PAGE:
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Mortgage Meltdown Shows Americans Are Unable to Benefit From Experience

Saturday, August 16, 2008 by: Barbara L. Minton
Tags: home mortgages, health news, Natural News

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(NewsTarget) As many victims of the mortgage crisis continue their fancy footwork to stay one step ahead of foreclosure, others who owe more than their houses are worth have just given up and mailed the keys back to their lenders. Although mainstream media's guestimates as to when the crisis will end are fairly optimistic, nobody really has a clue as to how long foreclosures will rise and housing values will continue to plummet. And nobody knows how long it will take to clear the huge glut of houses currently on the market.

Finger pointing has become the national pastime. Many believe the mortgage crisis is the result of stupid consumers greedy for soaring ceilings and granite countertops. Others say predatory lending is to blame. Some even say that not everybody who has a full time job deserves to be a homeowner.

These rationales fail to acknowledge what is really happening to the citizens of America as a result of the policies of the Clinton and Bush administrations that have destroyed the jobs traditionally held by the middle class. The erosion of America's ability to manufacture and produce goods to be sold on world markets has put a stake through the heart of the middle class who can no longer earn the kind of wages needed to make house payments. Their ability to save and invest for their future as well as to pay the kind of taxes needed to fund the imperialistic goals of our government has also been severely compromised.

When people have good jobs, they can afford to by homes. They are able to save and amass a substantial down payment so they have a stake in the future of their loans, an outcome that's good for the borrower, good for the lender, and good for America. But the good jobs are gone now. They left on the free trade express.

Remember back in the 1992 election when Ross Perot warned us loud and clear that if we supported candidates in favor of NAFTA we would hear a giant sucking sound? The sound he was referring to was the loss of jobs and the reduced standard of living of the American people that would follow such job loss. We didn't hear him then, because we really weren't listening. We were too busy making fun of his accent and mannerisms to hear the truth of his words. Besides that, Perot was a third party candidate, and we have never liked them. We always have been slaves to brand names.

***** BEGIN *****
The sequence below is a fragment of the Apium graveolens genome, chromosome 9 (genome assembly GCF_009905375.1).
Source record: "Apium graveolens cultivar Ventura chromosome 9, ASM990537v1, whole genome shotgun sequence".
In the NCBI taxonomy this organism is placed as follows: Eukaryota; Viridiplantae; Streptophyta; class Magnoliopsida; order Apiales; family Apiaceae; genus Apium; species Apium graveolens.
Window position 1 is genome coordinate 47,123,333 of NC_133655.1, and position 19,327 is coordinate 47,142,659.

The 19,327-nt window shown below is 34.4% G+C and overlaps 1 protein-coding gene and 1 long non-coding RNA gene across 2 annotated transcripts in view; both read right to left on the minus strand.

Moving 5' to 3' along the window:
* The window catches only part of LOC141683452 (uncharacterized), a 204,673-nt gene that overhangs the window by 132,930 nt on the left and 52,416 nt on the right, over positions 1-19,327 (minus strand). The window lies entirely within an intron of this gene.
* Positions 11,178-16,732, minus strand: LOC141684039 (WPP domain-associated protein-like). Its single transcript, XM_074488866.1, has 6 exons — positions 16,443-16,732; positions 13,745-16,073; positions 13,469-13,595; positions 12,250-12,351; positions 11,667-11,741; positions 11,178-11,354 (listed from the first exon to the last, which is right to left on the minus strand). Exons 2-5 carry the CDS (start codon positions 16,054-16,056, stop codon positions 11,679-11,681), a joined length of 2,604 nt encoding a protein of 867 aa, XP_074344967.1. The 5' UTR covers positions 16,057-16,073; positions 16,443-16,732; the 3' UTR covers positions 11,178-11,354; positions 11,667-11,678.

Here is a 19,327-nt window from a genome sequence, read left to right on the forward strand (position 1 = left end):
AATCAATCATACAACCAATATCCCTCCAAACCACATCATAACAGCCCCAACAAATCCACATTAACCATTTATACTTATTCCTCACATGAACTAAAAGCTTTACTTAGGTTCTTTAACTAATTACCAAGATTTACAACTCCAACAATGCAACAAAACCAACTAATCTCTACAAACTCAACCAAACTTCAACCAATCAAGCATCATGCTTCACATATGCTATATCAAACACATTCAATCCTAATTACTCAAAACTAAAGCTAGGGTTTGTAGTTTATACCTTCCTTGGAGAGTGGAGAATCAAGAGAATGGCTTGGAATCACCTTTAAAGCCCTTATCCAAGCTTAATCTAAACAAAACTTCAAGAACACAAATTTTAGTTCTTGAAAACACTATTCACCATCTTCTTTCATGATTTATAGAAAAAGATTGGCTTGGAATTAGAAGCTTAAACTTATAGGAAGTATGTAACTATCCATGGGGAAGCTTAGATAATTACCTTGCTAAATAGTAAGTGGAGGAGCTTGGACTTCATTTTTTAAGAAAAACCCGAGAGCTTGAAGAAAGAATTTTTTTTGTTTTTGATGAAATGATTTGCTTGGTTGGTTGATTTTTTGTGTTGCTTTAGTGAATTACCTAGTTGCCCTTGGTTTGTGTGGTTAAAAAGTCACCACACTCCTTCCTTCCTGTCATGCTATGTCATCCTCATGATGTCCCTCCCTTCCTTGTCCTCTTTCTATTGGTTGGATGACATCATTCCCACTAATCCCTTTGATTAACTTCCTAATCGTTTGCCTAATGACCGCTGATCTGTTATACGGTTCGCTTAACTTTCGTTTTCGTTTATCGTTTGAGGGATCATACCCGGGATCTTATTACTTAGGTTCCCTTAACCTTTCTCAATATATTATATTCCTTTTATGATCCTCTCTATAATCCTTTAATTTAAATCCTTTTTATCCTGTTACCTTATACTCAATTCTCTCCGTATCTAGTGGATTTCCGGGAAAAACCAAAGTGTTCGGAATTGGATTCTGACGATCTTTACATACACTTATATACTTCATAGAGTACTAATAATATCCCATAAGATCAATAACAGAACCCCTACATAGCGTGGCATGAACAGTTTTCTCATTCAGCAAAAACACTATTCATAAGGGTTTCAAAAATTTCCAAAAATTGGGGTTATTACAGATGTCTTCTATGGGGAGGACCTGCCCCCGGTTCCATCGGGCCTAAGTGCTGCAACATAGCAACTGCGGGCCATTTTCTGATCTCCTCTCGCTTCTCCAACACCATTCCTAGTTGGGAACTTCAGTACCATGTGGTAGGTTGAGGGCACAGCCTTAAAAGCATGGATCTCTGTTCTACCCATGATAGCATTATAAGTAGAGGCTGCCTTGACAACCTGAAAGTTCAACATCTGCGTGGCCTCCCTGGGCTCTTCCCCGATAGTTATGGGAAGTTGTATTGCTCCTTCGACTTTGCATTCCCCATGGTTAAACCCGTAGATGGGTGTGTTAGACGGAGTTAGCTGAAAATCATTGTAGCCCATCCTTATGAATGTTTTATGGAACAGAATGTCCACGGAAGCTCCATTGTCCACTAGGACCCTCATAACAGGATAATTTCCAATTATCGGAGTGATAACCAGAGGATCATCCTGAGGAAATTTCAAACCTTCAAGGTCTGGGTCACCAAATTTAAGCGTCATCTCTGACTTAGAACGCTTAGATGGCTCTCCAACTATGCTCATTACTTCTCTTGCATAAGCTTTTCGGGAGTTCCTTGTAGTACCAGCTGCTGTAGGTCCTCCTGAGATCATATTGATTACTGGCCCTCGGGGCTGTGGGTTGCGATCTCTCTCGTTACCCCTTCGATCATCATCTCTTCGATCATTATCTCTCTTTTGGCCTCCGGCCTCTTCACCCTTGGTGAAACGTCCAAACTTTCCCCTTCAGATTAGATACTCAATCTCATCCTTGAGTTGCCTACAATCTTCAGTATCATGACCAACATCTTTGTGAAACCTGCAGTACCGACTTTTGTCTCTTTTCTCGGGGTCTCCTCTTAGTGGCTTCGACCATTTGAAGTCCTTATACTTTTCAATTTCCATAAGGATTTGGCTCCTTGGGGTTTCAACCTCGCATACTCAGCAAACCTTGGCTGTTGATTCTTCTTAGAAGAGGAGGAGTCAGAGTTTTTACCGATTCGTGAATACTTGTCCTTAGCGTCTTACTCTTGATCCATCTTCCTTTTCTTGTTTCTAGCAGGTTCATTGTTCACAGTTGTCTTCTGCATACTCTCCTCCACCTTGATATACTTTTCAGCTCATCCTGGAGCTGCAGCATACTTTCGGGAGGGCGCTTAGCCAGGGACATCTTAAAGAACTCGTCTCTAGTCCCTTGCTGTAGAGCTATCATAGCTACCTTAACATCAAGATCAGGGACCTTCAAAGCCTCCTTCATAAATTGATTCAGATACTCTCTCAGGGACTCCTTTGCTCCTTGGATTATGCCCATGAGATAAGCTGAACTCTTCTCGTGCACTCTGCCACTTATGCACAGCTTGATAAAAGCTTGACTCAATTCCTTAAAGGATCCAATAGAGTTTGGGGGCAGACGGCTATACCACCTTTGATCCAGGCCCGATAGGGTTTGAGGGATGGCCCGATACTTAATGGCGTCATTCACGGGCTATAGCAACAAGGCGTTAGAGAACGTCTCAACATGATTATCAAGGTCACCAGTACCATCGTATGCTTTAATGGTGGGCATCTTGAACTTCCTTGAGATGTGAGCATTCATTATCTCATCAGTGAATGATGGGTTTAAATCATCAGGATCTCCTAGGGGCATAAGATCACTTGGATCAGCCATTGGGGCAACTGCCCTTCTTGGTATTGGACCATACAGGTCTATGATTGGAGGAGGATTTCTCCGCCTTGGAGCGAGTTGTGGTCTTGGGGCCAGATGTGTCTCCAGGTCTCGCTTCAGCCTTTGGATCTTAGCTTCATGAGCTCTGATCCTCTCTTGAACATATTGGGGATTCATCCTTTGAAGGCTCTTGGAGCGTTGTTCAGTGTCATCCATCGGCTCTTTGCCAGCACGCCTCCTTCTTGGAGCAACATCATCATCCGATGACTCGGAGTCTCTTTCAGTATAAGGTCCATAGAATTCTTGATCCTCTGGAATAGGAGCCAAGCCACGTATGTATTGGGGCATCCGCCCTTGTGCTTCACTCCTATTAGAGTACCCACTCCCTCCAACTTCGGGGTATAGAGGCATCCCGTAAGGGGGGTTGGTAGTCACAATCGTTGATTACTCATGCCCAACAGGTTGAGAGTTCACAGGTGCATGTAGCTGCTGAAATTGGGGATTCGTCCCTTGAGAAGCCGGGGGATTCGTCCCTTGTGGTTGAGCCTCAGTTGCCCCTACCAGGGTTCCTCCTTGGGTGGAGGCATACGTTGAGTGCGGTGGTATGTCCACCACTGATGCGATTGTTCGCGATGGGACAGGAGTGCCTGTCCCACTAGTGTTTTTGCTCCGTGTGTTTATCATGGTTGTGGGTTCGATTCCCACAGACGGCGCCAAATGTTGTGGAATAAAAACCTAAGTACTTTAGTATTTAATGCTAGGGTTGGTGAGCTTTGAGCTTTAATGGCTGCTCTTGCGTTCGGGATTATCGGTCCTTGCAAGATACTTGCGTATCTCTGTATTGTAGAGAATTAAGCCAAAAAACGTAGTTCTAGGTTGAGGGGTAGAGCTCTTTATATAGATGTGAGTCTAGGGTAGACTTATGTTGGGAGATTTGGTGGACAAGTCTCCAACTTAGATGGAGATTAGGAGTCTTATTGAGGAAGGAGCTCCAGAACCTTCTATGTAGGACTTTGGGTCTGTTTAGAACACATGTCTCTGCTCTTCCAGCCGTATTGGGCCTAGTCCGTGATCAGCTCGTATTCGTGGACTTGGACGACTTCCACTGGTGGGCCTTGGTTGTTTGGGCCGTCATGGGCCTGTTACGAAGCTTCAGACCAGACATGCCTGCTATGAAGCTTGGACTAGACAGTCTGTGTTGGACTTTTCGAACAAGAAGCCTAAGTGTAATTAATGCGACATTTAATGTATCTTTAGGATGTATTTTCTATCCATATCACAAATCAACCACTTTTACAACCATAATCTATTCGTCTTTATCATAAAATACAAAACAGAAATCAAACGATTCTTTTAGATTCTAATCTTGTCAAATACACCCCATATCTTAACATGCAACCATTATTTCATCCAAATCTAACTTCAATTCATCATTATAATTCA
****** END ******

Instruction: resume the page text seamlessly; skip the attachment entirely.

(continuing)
In 1992 we chose the young man who magically appeared out of nowhere to tell us of the wonders that would befall the American people when NAFTA came to pass. He promised us that the standard of living of Mexico and Canada would be elevated to match the standard of living in the U.S., and as a result we would have a huge source of additional revenue for our corporations because they would be able to trade freely with the burgeoning economies of these countries. It didn't turn out that way.

Part of what we didn't hear was Perot warning us that NAFTA really meant that the standard of living of the U.S. and Canada would sink to the level of the lowest common denominator, Mexico. We are now living through the fulfillment phase of his warning as the few remaining American producers and manufacturers open their plants and fields south of our border where wages have remained just as cheap as they were when NAFTA began.

Many of us now wish we had listened to Perot.

Then there's the declining value of the dollar that makes houses in the U.S. look so expensive when they are really not. The value of the U.S. dollar has declined more than 50% since the year 2000, a testimonial to the failed policies of the Bush administration. So a house that was worth $150,000 in 2000 is now worth more than $300,000 because it takes twice as many dollars to create the value that it took in 2000. It's not that housing prices went up so fast over the last eight years that's the problem. The problem is that the currency Americans have to buy houses with is worth only half as much.